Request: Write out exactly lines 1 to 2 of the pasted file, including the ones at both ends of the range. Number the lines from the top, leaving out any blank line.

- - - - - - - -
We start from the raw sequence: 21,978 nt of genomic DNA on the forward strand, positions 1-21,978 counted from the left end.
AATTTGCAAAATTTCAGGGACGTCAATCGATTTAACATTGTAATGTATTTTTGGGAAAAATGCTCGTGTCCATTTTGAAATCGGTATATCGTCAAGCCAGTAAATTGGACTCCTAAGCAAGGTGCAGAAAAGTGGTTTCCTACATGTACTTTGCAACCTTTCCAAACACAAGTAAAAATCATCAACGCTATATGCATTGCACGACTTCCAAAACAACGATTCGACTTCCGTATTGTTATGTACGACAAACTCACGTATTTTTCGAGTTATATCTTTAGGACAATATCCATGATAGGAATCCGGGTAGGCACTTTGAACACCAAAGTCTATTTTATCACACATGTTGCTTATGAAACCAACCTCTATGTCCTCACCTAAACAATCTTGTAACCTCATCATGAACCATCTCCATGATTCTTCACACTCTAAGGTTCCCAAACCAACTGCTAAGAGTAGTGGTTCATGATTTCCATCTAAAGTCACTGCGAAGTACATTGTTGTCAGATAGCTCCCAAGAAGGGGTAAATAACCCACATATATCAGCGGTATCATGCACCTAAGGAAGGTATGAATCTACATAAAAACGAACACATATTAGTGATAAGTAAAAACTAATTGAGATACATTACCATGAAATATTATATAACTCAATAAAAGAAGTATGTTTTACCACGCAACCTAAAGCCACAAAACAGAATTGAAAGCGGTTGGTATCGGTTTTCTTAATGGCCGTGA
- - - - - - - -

We start from the raw sequence: 21,978 nt of genomic DNA on the forward strand, positions 1-21,978 counted from the left end.
AATTTGCAAAATTTCAGGGACGTCAATCGATTTAACATTGTAATGTATTTTTGGGAAAAATGCTCGTGTCCATTTTGAAATCGGTATATCGTCAAGCCAGTAAATTGGACTCCTAAGCAAGGTGCAGAAAAGTGGTTTCCTACATGTACTTTGCAACCTTTCCAAACACAAGTAAAAATCATCAACGCTATATGCATTGCACGACTTCCAAAACAACGATTCGACTTCCGTATTGTTATGTACGACAAACTCACGTATTTTTCGAGTTATATCTTTAGGACAATATCCATGATAGGAATCCGGGTAGGCACTTTGAACACCAAAGTCTATTTTATCACACATGTTGCTTATGAAACCAACCTCTATGTCCTCACCTAAACAATCTTGTAACCTCATCATGAACCATCTCCATGATTCTTCACACTCTAAGGTTCCCAAACCAACTGCTAAGAGTAGTGGTTCATGATTTCCATCTAAAGTCACTGCGAAGTACATTGTTGTCAGATAGCTCCCAAGAAGGGGTAAATAACCCACATATATCAGCGGTATCATGCACCTAAGGAAGGTATGAATCTACATAAAAACGAACACATATTAGTGATAAGTAAAAACTAATTGAGATACATTACCATGAAATATTATATAACTCAATAAAAGAAGTATGTTTTACCACGCAACCTAAAGCCACAAAACAGAATTGAAAGCGGTTGGTATCGGTTTTCTTAATGGCCGTGA